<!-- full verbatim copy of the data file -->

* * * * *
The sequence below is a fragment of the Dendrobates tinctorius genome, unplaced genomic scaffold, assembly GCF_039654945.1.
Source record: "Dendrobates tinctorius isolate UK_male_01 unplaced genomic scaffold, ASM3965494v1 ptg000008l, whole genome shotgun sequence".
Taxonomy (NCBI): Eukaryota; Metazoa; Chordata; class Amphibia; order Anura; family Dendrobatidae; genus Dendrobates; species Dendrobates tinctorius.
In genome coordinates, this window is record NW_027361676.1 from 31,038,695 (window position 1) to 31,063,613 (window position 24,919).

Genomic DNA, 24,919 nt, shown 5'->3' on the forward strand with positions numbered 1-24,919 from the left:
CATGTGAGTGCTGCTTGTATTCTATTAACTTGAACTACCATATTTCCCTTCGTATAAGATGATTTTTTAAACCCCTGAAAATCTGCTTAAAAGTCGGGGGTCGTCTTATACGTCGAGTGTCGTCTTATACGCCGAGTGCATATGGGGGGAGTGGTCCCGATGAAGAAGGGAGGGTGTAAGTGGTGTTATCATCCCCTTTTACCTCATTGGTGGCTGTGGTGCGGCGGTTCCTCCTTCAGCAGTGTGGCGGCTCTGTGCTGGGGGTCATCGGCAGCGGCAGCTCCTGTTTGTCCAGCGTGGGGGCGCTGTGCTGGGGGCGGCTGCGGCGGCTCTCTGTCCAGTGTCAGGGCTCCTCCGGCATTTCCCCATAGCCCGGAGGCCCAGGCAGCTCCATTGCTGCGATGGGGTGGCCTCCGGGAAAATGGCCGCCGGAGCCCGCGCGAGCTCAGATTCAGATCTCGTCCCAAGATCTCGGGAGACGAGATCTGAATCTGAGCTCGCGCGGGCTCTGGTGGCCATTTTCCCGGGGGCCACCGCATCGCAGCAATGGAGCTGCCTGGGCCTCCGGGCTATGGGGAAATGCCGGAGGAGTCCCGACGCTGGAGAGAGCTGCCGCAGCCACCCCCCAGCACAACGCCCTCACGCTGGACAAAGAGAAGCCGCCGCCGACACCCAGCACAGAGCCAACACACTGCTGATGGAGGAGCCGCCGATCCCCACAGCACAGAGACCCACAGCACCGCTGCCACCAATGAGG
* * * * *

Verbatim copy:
The sequence below is a fragment of the Dendrobates tinctorius genome, unplaced genomic scaffold, assembly GCF_039654945.1.
Source record: "Dendrobates tinctorius isolate UK_male_01 unplaced genomic scaffold, ASM3965494v1 ptg000008l, whole genome shotgun sequence".
Taxonomy (NCBI): Eukaryota; Metazoa; Chordata; class Amphibia; order Anura; family Dendrobatidae; genus Dendrobates; species Dendrobates tinctorius.
In genome coordinates, this window is record NW_027361676.1 from 31,038,695 (window position 1) to 31,063,613 (window position 24,919).

Genomic DNA, 24,919 nt, shown 5'->3' on the forward strand with positions numbered 1-24,919 from the left:
CATGTGAGTGCTGCTTGTATTCTATTAACTTGAACTACCATATTTCCCTTCGTATAAGATGATTTTTTAAACCCCTGAAAATCTGCTTAAAAGTCGGGGGTCGTCTTATACGTCGAGTGTCGTCTTATACGCCGAGTGCATATGGGGGGAGTGGTCCCGATGAAGAAGGGAGGGTGTAAGTGGTGTTATCATCCCCTTTTACCTCATTGGTGGCTGTGGTGCGGCGGTTCCTCCTTCAGCAGTGTGGCGGCTCTGTGCTGGGGGTCATCGGCAGCGGCAGCTCCTGTTTGTCCAGCGTGGGGGCGCTGTGCTGGGGGCGGCTGCGGCGGCTCTCTGTCCAGTGTCAGGGCTCCTCCGGCATTTCCCCATAGCCCGGAGGCCCAGGCAGCTCCATTGCTGCGATGGGGTGGCCTCCGGGAAAATGGCCGCCGGAGCCCGCGCGAGCTCAGATTCAGATCTCGTCCCAAGATCTCGGGAGACGAGATCTGAATCTGAGCTCGCGCGGGCTCTGGTGGCCATTTTCCCGGGGGCCACCGCATCGCAGCAATGGAGCTGCCTGGGCCTCCGGGCTATGGGGAAATGCCGGAGGAGTCCCGACGCTGGAGAGAGCTGCCGCAGCCACCCCCCAGCACAACGCCCTCACGCTGGACAAAGAGAAGCCGCCGCCGACACCCAGCACAGAGCCAACACACTGCTGATGGAGGAGCCGCCGATCCCCACAGCACAGAGACCCACAGCACCGCTGCCACCAATGAGG